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The word 'prejudice' derives from the Latin word pre-judicium. Literally it means 'pre-judgment'. In Rome, laws were different for the upper class, the patricians, and for the lower class, the plebeians. The 'pre-judgment' was a judicial examination, held prior to the real trial, to determine first the social status of would-be litigants. Often it meant that, in fact, long before the actual trial, the outcome was established by the 'prejudice'. (Young, 1946)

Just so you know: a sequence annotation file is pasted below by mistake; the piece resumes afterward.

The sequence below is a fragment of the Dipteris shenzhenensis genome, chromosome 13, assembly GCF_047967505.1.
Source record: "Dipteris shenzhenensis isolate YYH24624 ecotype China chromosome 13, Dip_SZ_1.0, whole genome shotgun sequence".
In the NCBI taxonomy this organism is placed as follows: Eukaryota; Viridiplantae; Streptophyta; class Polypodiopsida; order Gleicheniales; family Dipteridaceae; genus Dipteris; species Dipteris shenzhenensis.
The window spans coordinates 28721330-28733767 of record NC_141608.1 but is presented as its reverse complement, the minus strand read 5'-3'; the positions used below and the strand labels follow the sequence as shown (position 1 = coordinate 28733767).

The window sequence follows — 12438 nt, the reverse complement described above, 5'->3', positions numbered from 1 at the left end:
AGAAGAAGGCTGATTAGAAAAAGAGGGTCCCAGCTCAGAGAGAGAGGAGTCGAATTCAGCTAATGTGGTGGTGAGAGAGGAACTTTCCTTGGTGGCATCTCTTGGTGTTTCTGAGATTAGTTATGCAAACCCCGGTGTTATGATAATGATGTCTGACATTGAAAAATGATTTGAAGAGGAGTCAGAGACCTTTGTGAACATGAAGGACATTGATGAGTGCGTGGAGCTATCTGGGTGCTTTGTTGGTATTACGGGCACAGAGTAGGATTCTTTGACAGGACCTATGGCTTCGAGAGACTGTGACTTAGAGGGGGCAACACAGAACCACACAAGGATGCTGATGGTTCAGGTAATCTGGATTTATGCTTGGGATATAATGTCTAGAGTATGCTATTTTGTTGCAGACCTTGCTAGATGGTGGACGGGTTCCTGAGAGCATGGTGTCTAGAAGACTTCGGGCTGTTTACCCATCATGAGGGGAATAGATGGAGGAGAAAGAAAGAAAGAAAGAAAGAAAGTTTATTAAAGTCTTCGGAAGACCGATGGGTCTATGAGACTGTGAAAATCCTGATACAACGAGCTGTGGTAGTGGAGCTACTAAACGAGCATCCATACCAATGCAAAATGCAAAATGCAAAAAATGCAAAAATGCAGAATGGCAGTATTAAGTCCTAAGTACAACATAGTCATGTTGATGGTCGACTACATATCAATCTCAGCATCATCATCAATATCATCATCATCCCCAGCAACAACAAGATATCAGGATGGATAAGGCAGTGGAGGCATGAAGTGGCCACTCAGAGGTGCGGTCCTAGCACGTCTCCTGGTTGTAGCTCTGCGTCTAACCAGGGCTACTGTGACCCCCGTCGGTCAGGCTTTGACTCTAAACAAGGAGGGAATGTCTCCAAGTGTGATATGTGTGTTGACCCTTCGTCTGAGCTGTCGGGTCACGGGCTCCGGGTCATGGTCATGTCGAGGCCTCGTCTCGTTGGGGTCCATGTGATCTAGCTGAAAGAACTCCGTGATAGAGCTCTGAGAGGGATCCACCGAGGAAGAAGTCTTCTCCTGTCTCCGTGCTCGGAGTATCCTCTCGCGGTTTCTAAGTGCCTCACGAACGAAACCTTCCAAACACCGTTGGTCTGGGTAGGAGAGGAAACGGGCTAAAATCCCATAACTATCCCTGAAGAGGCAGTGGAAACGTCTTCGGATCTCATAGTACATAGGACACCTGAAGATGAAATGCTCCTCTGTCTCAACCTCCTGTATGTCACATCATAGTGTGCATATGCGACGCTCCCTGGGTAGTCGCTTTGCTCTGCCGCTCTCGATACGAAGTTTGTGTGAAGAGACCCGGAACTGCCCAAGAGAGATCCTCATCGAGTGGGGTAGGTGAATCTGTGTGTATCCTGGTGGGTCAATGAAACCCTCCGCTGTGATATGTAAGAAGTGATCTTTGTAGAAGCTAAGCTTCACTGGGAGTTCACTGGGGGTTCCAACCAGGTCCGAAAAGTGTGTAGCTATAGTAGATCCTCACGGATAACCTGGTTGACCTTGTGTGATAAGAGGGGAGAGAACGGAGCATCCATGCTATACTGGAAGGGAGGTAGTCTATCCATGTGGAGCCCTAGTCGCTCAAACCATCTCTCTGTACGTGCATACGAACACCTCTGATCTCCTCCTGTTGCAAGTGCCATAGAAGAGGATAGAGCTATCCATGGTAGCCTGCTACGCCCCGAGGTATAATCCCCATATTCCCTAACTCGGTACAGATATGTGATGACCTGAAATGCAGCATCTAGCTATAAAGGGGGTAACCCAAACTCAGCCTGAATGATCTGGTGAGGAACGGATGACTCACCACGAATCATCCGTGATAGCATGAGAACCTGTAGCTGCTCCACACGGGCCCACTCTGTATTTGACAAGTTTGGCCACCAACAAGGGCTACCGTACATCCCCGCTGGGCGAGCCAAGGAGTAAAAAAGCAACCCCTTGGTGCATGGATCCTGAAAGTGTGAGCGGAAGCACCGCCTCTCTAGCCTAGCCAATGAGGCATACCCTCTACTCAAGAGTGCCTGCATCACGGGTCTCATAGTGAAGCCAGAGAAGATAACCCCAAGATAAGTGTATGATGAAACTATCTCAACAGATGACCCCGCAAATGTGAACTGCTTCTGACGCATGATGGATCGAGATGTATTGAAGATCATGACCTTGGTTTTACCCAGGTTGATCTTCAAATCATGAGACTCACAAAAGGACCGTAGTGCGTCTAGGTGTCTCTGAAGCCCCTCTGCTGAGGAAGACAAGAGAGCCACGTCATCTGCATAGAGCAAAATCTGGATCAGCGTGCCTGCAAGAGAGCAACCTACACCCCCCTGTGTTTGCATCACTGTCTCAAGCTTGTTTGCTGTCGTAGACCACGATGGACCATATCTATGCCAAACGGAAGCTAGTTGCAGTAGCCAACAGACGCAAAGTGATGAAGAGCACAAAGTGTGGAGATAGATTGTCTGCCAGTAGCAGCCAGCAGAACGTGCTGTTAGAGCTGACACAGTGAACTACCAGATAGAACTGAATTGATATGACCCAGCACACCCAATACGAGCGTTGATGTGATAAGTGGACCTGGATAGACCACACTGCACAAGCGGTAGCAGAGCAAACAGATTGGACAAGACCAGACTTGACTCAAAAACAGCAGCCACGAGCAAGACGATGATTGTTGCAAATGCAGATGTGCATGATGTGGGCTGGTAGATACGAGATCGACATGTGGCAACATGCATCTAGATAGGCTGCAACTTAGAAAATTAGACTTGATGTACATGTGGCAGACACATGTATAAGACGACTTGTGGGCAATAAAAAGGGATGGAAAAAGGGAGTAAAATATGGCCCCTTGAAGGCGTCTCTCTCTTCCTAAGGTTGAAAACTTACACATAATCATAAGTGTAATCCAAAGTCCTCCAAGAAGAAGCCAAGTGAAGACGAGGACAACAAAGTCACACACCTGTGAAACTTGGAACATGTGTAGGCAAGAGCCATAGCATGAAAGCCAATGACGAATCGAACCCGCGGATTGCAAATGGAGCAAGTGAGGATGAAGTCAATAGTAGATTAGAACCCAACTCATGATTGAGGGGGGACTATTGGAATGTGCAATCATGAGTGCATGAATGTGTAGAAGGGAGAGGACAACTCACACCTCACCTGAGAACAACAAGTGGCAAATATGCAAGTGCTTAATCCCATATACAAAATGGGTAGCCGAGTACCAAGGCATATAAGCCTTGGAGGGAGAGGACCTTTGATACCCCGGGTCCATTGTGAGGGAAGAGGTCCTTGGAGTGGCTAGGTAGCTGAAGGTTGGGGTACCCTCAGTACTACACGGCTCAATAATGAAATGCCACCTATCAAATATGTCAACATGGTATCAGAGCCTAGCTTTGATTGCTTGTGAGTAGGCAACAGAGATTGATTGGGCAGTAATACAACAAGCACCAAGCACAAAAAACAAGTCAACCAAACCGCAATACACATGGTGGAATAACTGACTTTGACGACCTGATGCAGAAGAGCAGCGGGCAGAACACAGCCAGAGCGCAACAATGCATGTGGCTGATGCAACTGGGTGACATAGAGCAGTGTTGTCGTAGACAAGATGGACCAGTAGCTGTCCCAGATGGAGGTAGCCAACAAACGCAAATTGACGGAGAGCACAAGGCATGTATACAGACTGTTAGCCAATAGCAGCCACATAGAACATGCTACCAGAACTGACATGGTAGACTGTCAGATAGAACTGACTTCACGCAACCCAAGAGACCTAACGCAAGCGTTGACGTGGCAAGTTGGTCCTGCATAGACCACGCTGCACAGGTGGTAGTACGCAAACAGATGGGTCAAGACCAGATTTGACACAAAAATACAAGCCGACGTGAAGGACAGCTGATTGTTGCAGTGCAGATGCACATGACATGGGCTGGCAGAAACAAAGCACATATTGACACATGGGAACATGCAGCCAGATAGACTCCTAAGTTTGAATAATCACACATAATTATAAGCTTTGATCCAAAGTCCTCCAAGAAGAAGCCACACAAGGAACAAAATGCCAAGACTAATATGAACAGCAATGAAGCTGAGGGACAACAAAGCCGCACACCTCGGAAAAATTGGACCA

Today's meaning of prejudice comes close to this. Without examining a person on his or her own merit, we have already adopted a nega…
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